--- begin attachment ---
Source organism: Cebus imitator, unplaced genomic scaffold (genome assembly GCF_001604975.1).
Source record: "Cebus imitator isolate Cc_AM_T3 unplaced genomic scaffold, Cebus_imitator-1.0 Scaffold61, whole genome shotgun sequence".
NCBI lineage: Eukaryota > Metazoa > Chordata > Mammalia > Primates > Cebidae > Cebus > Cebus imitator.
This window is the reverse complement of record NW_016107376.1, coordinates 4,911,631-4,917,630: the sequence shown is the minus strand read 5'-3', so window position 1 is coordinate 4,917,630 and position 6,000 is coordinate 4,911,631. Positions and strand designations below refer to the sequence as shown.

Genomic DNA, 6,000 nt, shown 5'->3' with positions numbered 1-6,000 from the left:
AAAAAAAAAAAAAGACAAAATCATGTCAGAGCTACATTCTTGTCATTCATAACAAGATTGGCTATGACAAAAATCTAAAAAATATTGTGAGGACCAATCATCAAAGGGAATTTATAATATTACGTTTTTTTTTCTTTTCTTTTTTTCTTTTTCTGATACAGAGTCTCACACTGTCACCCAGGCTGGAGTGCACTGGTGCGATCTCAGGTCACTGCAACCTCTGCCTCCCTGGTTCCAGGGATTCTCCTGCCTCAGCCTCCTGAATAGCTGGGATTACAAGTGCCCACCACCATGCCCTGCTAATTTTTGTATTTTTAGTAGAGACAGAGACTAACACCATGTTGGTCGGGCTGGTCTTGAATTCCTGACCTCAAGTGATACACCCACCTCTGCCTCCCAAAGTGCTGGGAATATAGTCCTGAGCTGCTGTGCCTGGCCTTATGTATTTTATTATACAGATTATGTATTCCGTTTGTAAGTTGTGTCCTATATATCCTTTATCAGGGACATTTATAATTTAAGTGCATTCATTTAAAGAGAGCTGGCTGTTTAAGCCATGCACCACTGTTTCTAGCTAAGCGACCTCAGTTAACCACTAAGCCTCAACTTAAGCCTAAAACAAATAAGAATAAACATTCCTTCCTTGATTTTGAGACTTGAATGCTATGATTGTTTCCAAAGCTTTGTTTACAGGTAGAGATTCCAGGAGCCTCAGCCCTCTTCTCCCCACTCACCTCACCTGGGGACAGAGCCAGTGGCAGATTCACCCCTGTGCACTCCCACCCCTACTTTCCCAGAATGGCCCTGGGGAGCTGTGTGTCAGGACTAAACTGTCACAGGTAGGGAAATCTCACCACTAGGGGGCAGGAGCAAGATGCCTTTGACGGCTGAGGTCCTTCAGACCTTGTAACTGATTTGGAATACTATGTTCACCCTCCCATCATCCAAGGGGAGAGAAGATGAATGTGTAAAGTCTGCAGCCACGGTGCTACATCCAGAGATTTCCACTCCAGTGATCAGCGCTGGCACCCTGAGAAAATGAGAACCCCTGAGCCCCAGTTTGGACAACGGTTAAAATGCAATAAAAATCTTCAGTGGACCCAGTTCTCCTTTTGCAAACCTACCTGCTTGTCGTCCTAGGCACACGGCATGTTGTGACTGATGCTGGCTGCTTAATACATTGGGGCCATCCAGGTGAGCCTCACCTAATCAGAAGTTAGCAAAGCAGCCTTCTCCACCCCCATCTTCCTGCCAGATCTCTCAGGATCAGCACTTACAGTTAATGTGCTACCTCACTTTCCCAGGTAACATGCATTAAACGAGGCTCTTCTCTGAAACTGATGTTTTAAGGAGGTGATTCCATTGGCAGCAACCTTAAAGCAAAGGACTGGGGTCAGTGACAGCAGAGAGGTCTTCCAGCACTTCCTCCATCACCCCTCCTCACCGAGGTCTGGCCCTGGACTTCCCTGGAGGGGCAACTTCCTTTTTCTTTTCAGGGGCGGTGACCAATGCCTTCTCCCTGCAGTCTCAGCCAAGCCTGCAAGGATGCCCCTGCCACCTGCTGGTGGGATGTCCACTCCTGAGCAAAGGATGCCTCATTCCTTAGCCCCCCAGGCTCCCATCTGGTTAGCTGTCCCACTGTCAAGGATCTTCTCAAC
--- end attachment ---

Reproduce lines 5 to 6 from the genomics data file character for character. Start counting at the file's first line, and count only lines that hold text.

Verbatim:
Genomic DNA, 6,000 nt, shown 5'->3' with positions numbered 1-6,000 from the left:
AAAAAAAAAAAAAGACAAAATCATGTCAGAGCTACATTCTTGTCATTCATAACAAGATTGGCTATGACAAAAATCTAAAAAATATTGTGAGGACCAATCATCAAAGGGAATTTATAATATTACGTTTTTTTTTCTTTTCTTTTTTTCTTTTTCTGATACAGAGTCTCACACTGTCACCCAGGCTGGAGTGCACTGGTGCGATCTCAGGTCACTGCAACCTCTGCCTCCCTGGTTCCAGGGATTCTCCTGCCTCAGCCTCCTGAATAGCTGGGATTACAAGTGCCCACCACCATGCCCTGCTAATTTTTGTATTTTTAGTAGAGACAGAGACTAACACCATGTTGGTCGGGCTGGTCTTGAATTCCTGACCTCAAGTGATACACCCACCTCTGCCTCCCAAAGTGCTGGGAATATAGTCCTGAGCTGCTGTGCCTGGCCTTATGTATTTTATTATACAGATTATGTATTCCGTTTGTAAGTTGTGTCCTATATATCCTTTATCAGGGACATTTATAATTTAAGTGCATTCATTTAAAGAGAGCTGGCTGTTTAAGCCATGCACCACTGTTTCTAGCTAAGCGACCTCAGTTAACCACTAAGCCTCAACTTAAGCCTAAAACAAATAAGAATAAACATTCCTTCCTTGATTTTGAGACTTGAATGCTATGATTGTTTCCAAAGCTTTGTTTACAGGTAGAGATTCCAGGAGCCTCAGCCCTCTTCTCCCCACTCACCTCACCTGGGGACAGAGCCAGTGGCAGATTCACCCCTGTGCACTCCCACCCCTACTTTCCCAGAATGGCCCTGGGGAGCTGTGTGTCAGGACTAAACTGTCACAGGTAGGGAAATCTCACCACTAGGGGGCAGGAGCAAGATGCCTTTGACGGCTGAGGTCCTTCAGACCTTGTAACTGATTTGGAATACTATGTTCACCCTCCCATCATCCAAGGGGAGAGAAGATGAATGTGTAAAGTCTGCAGCCACGGTGCTACATCCAGAGATTTCCACTCCAGTGATCAGCGCTGGCACCCTGAGAAAATGAGAACCCCTGAGCCCCAGTTTGGACAACGGTTAAAATGCAATAAAAATCTTCAGTGGACCCAGTTCTCCTTTTGCAAACCTACCTGCTTGTCGTCCTAGGCACACGGCATGTTGTGACTGATGCTGGCTGCTTAATACATTGGGGCCATCCAGGTGAGCCTCACCTAATCAGAAGTTAGCAAAGCAGCCTTCTCCACCCCCATCTTCCTGCCAGATCTCTCAGGATCAGCACTTACAGTTAATGTGCTACCTCACTTTCCCAGGTAACATGCATTAAACGAGGCTCTTCTCTGAAACTGATGTTTTAAGGAGGTGATTCCATTGGCAGCAACCTTAAAGCAAAGGACTGGGGTCAGTGACAGCAGAGAGGTCTTCCAGCACTTCCTCCATCACCCCTCCTCACCGAGGTCTGGCCCTGGACTTCCCTGGAGGGGCAACTTCCTTTTTCTTTTCAGGGGCGGTGACCAATGCCTTCTCCCTGCAGTCTCAGCCAAGCCTGCAAGGATGCCCCTGCCACCTGCTGGTGGGATGTCCACTCCTGAGCAAAGGATGCCTCATTCCTTAGCCCCCCAGGCTCCCATCTGGTTAGCTGTCCCACTGTCAAGGATCTTCTCAAC